Former UC Davis professor explains history of bike paths

The country's first bike path was built in Brooklyn. The motorcycle is the direct descendant of the bicycle. Bicyclists once had to contend with powerful horse lobbies to get funding for bike lanes and pathways.

Published November 26, 2007 by California Aggie 
By: GEOFF JOHNSON

Lecture traces paths back to 1894

The country's first bike path was built in Brooklyn. The motorcycle is the direct descendant of the bicycle. Bicyclists once had to contend with powerful horse lobbies to get funding for bike lanes and pathways.

These were a few of the subjects 78-year-old Bob Sommer touched on in a lecture Sunday at the Hattie Weber Museum of Davis.

Sommer, a former UC Davis professor and bicycle enthusiast, said Colonel A. A. Pope was largely responsible for the proliferation of bicycles in America. Pope was fascinated by bicycles at a time when the machine was only available in Europe.

Pope was so interested in the bike that importing bicycles wasn't enough, Sommer said. In 1878 Pope started America's first bicycle manufacturing company, along with riding courses, magazines, and thousands of bicycle pamphlets, Sommer said.

Bicycling had no problem finding supporters. So many, in fact, that tensions developed between horse riders and cyclists, Sommer said. A horse lobby was created to ensure that the interests of horse riders were represented.

"In the early days, it was the horse [instead of the car], and they banned the bicycle from some streets," Sommer said.

This in turn led to the first bicycle advocacy groups, he said. The Good Roads Association, in particular, was responsible for funding the first bike path in America in 1894, a 5.5-mile stretch along the Ocean Parkway in Brooklyn, N.Y. that still stands today. The path proved so popular that its width was increased the next year, and doubled the year after that.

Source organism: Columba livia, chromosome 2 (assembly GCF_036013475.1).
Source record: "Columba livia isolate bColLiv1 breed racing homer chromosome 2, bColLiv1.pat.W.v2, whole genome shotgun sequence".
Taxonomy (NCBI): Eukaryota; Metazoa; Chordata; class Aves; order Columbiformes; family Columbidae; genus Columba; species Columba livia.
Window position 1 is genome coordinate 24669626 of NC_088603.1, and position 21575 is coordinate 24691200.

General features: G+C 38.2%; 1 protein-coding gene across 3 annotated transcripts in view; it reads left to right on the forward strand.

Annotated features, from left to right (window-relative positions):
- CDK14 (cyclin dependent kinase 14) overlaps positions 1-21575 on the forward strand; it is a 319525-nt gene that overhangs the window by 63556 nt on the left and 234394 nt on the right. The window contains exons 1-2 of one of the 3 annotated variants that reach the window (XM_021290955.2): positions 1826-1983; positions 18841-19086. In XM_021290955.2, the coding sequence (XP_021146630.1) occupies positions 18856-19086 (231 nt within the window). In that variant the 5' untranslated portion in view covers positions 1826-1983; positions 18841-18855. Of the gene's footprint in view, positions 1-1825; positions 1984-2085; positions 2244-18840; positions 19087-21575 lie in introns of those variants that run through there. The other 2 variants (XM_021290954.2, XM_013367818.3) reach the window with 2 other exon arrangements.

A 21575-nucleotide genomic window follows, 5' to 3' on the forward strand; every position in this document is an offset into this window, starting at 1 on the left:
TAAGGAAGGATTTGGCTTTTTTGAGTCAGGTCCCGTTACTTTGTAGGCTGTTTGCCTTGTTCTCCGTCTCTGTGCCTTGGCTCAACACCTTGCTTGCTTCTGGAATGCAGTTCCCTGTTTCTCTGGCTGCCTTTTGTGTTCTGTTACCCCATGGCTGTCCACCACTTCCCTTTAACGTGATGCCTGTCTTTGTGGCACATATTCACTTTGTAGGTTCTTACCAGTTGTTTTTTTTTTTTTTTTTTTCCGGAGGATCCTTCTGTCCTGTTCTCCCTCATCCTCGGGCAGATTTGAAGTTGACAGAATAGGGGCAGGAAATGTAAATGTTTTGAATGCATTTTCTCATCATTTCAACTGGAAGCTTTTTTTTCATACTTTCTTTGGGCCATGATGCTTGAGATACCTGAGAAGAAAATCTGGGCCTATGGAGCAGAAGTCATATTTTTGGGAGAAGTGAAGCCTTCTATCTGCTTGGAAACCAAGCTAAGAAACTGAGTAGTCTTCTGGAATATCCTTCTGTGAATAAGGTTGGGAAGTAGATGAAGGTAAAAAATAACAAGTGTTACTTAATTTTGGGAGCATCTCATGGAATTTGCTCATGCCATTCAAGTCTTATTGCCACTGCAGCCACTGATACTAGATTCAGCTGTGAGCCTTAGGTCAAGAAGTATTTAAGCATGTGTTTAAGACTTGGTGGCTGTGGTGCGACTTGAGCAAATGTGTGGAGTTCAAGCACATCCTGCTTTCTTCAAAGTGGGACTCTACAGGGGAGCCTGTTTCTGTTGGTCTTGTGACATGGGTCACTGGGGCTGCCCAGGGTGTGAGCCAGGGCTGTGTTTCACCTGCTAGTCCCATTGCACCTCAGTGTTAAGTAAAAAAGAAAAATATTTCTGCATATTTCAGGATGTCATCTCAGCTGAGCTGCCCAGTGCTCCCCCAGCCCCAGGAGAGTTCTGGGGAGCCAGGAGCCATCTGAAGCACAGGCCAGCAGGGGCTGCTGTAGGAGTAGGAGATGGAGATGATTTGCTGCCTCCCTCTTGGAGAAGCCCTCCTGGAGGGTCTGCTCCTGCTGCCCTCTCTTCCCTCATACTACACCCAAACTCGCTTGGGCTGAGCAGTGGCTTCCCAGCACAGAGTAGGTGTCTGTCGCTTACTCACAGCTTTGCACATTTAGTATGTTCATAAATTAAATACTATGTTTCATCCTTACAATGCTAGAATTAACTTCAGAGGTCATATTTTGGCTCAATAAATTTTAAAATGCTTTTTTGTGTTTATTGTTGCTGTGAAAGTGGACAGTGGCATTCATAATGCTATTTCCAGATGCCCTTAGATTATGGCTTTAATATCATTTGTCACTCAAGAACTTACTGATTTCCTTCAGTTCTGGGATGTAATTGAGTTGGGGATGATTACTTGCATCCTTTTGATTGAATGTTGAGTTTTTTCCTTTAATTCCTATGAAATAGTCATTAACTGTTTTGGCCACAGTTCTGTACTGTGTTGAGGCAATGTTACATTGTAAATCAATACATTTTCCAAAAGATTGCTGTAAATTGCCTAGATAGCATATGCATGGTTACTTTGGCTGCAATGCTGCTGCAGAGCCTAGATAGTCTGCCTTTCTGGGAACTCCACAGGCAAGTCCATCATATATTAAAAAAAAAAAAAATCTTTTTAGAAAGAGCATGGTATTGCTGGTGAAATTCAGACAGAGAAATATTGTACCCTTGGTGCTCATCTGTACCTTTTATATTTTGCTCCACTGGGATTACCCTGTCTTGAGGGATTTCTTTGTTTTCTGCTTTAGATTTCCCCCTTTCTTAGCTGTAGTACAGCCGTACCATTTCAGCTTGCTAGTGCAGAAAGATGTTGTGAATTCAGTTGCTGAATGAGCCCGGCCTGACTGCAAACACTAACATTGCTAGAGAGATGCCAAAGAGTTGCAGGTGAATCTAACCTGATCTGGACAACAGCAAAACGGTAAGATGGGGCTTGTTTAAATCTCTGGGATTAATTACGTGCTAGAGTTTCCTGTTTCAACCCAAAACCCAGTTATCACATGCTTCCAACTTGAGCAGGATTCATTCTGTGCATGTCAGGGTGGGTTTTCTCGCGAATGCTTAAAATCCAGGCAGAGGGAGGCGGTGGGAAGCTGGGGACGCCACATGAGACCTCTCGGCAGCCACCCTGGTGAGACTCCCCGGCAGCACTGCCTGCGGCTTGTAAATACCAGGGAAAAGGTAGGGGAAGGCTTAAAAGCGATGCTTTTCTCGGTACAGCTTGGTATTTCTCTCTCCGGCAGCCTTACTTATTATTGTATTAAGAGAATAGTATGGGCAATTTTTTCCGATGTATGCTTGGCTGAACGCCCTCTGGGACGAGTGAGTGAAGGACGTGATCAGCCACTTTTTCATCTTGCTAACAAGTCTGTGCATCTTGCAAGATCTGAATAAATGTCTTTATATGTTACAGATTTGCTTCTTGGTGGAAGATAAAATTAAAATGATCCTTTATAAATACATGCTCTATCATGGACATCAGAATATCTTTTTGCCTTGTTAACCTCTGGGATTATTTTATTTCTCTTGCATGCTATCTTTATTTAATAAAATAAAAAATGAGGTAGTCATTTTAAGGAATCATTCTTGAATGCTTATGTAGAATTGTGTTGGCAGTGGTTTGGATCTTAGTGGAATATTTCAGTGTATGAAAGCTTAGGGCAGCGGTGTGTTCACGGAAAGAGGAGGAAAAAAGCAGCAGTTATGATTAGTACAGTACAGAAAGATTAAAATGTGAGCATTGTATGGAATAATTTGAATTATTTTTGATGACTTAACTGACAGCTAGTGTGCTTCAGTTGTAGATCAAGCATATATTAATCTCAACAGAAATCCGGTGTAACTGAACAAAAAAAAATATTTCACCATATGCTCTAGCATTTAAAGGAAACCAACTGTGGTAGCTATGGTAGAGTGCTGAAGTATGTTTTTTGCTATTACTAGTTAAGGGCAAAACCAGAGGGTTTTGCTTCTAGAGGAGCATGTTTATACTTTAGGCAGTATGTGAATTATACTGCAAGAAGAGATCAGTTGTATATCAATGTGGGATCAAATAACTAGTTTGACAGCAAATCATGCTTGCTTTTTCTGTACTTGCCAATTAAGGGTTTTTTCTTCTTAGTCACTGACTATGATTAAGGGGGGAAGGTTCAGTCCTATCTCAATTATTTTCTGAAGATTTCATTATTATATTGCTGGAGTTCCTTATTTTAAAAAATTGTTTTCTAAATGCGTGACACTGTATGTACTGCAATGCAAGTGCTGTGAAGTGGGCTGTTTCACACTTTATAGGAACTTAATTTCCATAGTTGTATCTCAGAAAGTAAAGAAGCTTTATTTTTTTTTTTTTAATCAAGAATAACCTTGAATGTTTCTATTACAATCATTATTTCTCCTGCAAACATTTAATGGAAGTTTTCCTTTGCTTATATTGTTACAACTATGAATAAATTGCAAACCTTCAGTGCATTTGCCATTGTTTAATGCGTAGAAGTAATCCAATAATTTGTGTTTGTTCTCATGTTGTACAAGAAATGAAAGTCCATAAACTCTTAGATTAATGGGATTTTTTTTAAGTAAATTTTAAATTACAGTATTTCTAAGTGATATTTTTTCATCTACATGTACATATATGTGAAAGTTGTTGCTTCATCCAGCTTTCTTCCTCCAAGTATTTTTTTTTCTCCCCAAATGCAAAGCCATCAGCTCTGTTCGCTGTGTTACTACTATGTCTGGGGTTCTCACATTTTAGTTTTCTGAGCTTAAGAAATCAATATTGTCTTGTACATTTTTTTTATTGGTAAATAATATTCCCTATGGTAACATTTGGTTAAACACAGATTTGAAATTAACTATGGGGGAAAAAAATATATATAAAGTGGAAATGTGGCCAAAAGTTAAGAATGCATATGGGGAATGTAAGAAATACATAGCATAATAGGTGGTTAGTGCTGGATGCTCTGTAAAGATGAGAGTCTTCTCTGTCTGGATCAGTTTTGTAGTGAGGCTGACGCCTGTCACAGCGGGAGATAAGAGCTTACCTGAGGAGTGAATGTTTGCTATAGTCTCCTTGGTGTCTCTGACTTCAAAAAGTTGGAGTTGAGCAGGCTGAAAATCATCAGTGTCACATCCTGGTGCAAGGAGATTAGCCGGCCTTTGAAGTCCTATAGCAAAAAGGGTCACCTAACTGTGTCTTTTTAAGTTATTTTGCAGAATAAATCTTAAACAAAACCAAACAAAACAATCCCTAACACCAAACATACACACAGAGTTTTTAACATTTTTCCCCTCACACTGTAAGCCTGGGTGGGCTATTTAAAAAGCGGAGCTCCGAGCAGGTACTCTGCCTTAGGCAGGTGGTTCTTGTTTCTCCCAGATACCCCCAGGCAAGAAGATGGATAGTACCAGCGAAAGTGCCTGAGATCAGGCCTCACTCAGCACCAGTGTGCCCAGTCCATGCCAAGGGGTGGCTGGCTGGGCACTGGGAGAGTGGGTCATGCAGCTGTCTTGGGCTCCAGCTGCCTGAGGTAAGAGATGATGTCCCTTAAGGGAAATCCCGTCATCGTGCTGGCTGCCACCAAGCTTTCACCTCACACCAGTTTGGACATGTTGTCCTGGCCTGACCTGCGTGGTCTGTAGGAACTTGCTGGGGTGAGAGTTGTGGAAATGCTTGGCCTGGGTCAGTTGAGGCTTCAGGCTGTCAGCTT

For the next few years, bike routes were being built all over the country including the Sacramento-Folsom American River Bike Trail in 1896, Sommer said. A more complicated plan between Roseville, Rocklin, and Lincoln was started, but never completed.

Southern California, for its part, proposed an elevated "cycleway" running out of Pasadena, replete with illumination and stocked with places where cyclists could stop and make use of public tools to repair their bikes.

Construction only made it as far as two years and two miles, however, before the Southern Pacific railroad squashed the effort in 1900.

In the coming decades, the advent of the automobile reduced the notion of a bicycle to a children's toy, Sommer said.

In 1964, the professor performed a word association game with his class.

"When we gave bicycle [as a word], the most common responses were tricycle and child," he said.

His efforts to encourage bicycle development in communities neighboring Davis didn't fare much better, Sommer said.

"When I went around to cities to sell the idea of a bike path, I got these really puzzled looks from city planners," he said.

It wasn't until the racing bike was invented that people began to consider the idea of a bicycle as a vehicle again, Sommer said.

"It's very informative," said David Castanon, a 67-year-old retired Caltrans Engineer who attended the event. "I'd never have thought of any of it."

Dennis Dingemans, a Yolo County Historical Society Board Member, said he was pleased that Sommer took his time to get personally involved with the city of Davis during his tenure instead of dealing with the issues in a strictly academic manner.

"Most university professors don't become advocates for public issues," Dingemans said.

GEOFF JOHNSON can be reached at city@californiaaggie.com.